Tree-Hugging Dirt Worship

November 30, 2010

Food Safety Modernization Act is Crap

Filed under: gardening, Soapbox — paragardener @ 5:01 pm

I checked it out. S. 510 grants the FDA broad authority to make up rules to regulate food packers, shippers, retail outlets
(except restaurants), basically anyone between the farmer and the consumer. And we want these people regulated… I don’t
see how selling people bad food is okay in any decent kind of society.

However, we maybe should agree on those rules in some democratic kind of way instead of handing authority to the Secretary
of the FDA. If the FDA were some magically apolitical body of altruistic experts, okay, but in fact they have a history of
stomping on small farmers by requiring industrial-scale controls on food quality (you must have a room just to wash your
hands attached to the room where you milk, etc.). People handling food in “traditional” ways don’t have the same problems
as industrial producers, and they don’t need to follow the same safety precautions.

I am supporting the Tester amendments, which would make a little zone of exemption for tiny processors and direct farmer-to-consumer
sales, such as farmer’s markets. IMHO, the FDA will still find authority within the bill to harass various forms of
Community Supported Agriculture, and marijuana dispensaries offering “medibles.” Without the Tester amendments,
the bill would make it illegal for you to accept cash for tomatoes, unless you kept the proper records and obeyed whatever regulations the FDA will make up.

Am I playing the politics correctly here? Maybe the amendments just make the bill more likely to pass.

Keep in mind that any version of S. 510 is broadening the authority of an agency with no regard for human rights. Being
sued by raw milk drinkers, the FDA was backed into a corner where they specifically attacked your rights to food and
physical health:

The interest claimed by plaintiffs could be framed more narrowly as a right to “provide themselves and their
families with the foods of their own choice.” But there is no “deeply rooted” historical tradition of unfettered access to
food of all kinds. To the contrary, society’s long history of food regulation stretches back to the dietary laws of biblical times.

If only FDA’s authority were granted directly by God!

Plaintiffs’ assertion of a “fundamental right to their own bodily and physical health, which includes what
foods they do and do not choose to consume for themselves and their families” is similarly unavailing because plaintiffs do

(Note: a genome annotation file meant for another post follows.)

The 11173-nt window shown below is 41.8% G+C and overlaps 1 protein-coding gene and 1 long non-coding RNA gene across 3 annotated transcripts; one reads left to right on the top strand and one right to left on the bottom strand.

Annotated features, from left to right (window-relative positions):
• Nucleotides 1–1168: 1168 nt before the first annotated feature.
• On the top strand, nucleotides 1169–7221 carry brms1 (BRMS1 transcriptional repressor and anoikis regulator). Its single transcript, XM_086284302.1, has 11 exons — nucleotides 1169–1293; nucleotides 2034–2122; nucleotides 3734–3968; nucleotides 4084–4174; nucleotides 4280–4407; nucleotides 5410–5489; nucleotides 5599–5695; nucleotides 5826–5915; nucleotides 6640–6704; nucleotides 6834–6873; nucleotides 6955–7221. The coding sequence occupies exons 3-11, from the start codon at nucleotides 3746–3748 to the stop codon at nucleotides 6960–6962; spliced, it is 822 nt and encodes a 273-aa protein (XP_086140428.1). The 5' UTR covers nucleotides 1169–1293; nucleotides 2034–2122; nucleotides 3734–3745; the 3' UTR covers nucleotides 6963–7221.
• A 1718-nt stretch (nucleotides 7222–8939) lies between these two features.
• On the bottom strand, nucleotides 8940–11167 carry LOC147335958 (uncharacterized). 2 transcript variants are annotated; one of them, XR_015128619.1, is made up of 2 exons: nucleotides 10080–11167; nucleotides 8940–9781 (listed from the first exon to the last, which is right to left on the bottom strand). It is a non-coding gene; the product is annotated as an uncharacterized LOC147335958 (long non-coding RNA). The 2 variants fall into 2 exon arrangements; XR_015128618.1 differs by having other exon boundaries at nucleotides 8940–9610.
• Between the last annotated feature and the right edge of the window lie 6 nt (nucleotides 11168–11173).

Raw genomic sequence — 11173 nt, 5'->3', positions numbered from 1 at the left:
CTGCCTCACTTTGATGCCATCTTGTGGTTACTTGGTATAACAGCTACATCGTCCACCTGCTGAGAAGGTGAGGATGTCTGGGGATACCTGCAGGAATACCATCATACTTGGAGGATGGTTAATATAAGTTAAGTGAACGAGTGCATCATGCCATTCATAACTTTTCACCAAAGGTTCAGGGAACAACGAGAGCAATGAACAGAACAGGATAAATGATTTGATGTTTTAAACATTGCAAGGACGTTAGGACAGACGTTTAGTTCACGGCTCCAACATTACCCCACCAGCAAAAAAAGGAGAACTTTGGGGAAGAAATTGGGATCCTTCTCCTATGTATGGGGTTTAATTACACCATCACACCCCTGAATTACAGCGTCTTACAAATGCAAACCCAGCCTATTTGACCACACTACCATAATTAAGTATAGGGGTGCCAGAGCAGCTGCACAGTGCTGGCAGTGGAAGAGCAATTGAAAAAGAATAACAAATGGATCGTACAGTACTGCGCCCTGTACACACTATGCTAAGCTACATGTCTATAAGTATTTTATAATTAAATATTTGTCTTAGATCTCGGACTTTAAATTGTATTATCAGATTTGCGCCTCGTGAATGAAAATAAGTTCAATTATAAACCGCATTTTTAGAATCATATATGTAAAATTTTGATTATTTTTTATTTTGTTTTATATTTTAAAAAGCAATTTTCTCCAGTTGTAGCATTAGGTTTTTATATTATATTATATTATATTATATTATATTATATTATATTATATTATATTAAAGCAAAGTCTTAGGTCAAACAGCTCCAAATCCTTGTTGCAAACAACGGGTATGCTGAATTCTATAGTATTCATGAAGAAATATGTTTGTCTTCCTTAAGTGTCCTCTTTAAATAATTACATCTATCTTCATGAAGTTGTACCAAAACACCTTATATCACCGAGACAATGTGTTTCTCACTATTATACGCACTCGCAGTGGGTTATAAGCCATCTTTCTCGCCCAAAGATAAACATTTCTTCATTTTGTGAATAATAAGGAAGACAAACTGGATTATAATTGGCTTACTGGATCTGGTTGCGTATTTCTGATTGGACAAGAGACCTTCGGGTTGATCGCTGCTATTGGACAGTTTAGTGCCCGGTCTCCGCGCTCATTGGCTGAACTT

not have a fundamental right to obtain any food they wish. In addition, courts have consistently
refused to extrapolate a generalized right to “bodily and physical health.”

Again, support the Tester amendments. Oppose S. 510!

The vote may be coming today.

November 28, 2010

Yuletide Carols

Filed under: music — paragardener @ 3:53 pm

to those it may concern:

the music I am practicing for Yule this year is listed in the sidebar on the right. if something vital is missing, let me know!

November 13, 2010

Hooch

Filed under: Vinting — paragardener @ 2:19 am

From time to time I like to create alcohol from the near-garbage ingredients available at the grocery store. It is really cheap, always available and it feels totally subversive to take bland products like “cran-raspberry juice cocktail concentrate (20% juice)” and make them into something psychoactive and non-regulation. I pretty much drink it at home, since it can require some bravery to brave it.

The recipe for hooch came from Roxanne’s Wine Recipes, where it is called “Hillbilly Wine.”  My version runs thus: Take 2 cans of frozen juice concentrate and 3 cups white sugar. Add water to make up one gallon. Pitch in a packet of bread yeast, snap on yer fermentation lock and wait. Siphon the hooch off of the debris after one week, and again at one month. (Note: bottles must be kept really clean). Cap it and refrigerate. Drink over ice, in small glasses.

Two gallon jugs of hooch, a packet of yeast and a bag of sugar

I prefer disused fertilizer jugs for their shock value. The fertilizer contained fewer toxic impurities than a serving of Michigan walleye. Endocrine disruptors used in manufacturing the plastic bottle probably mean that any babies I father will be intersex.

To further mess up a recent batch, I used “fresh” O.J. and lemon juice purchased from Walgreens. I checked the pH a couple of times using an electronic meter; I figured if it dropped below 3.0, that would probably stop fermentation. Initially, I used the whole carton of orange juice and enough lemon juice to lower the mix to about  pH 3.5

checkin' pH

An acidic brew

The batch tasted like the horrible cheap lemon juice I’d used (the little green bottle). I would have been better served by melting lemonheads into the mix, or using straight-up crystalline citric acid. So, I crammed the jug with as much sugar as would fit and the product mellowed to something not unlike the forgotten jug of orange juice in the back of the fridge.

In Roxanne’s recipe, she claims that wine made with bread yeast will never clear properly. It seems to be true, my wine resembles the O.J. with suspended particles of added calcium, despite siphoning twice. But if I were to use wine yeast, it would ruin the delicate irony of the beverage.

rocks glass with rocks and hooch

cheers!

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